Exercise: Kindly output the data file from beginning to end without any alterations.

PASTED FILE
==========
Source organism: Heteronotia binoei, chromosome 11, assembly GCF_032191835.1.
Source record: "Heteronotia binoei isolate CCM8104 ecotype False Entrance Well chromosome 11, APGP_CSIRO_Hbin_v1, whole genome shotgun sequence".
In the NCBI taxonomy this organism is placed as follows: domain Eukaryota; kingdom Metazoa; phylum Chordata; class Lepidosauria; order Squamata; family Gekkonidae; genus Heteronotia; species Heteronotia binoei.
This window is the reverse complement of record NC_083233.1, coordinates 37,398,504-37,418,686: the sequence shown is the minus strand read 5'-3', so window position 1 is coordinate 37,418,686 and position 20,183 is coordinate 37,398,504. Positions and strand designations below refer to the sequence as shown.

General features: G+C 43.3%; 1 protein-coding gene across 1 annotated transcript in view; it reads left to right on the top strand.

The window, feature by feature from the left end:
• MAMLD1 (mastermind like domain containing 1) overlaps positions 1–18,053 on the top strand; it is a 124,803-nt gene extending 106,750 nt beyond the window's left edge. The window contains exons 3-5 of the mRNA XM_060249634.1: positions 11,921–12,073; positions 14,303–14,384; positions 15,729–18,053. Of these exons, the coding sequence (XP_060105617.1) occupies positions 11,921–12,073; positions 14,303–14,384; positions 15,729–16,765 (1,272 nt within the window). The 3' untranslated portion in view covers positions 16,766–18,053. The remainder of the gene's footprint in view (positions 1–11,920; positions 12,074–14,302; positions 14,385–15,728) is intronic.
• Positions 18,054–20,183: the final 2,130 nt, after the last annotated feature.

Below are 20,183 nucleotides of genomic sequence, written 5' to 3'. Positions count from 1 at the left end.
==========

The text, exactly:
Source organism: Heteronotia binoei, chromosome 11, assembly GCF_032191835.1.
Source record: "Heteronotia binoei isolate CCM8104 ecotype False Entrance Well chromosome 11, APGP_CSIRO_Hbin_v1, whole genome shotgun sequence".
In the NCBI taxonomy this organism is placed as follows: domain Eukaryota; kingdom Metazoa; phylum Chordata; class Lepidosauria; order Squamata; family Gekkonidae; genus Heteronotia; species Heteronotia binoei.
This window is the reverse complement of record NC_083233.1, coordinates 37,398,504-37,418,686: the sequence shown is the minus strand read 5'-3', so window position 1 is coordinate 37,418,686 and position 20,183 is coordinate 37,398,504. Positions and strand designations below refer to the sequence as shown.

General features: G+C 43.3%; 1 protein-coding gene across 1 annotated transcript in view; it reads left to right on the top strand.

The window, feature by feature from the left end:
• MAMLD1 (mastermind like domain containing 1) overlaps positions 1–18,053 on the top strand; it is a 124,803-nt gene extending 106,750 nt beyond the window's left edge. The window contains exons 3-5 of the mRNA XM_060249634.1: positions 11,921–12,073; positions 14,303–14,384; positions 15,729–18,053. Of these exons, the coding sequence (XP_060105617.1) occupies positions 11,921–12,073; positions 14,303–14,384; positions 15,729–16,765 (1,272 nt within the window). The 3' untranslated portion in view covers positions 16,766–18,053. The remainder of the gene's footprint in view (positions 1–11,920; positions 12,074–14,302; positions 14,385–15,728) is intronic.
• Positions 18,054–20,183: the final 2,130 nt, after the last annotated feature.

Below are 20,183 nucleotides of genomic sequence, written 5' to 3'. Positions count from 1 at the left end.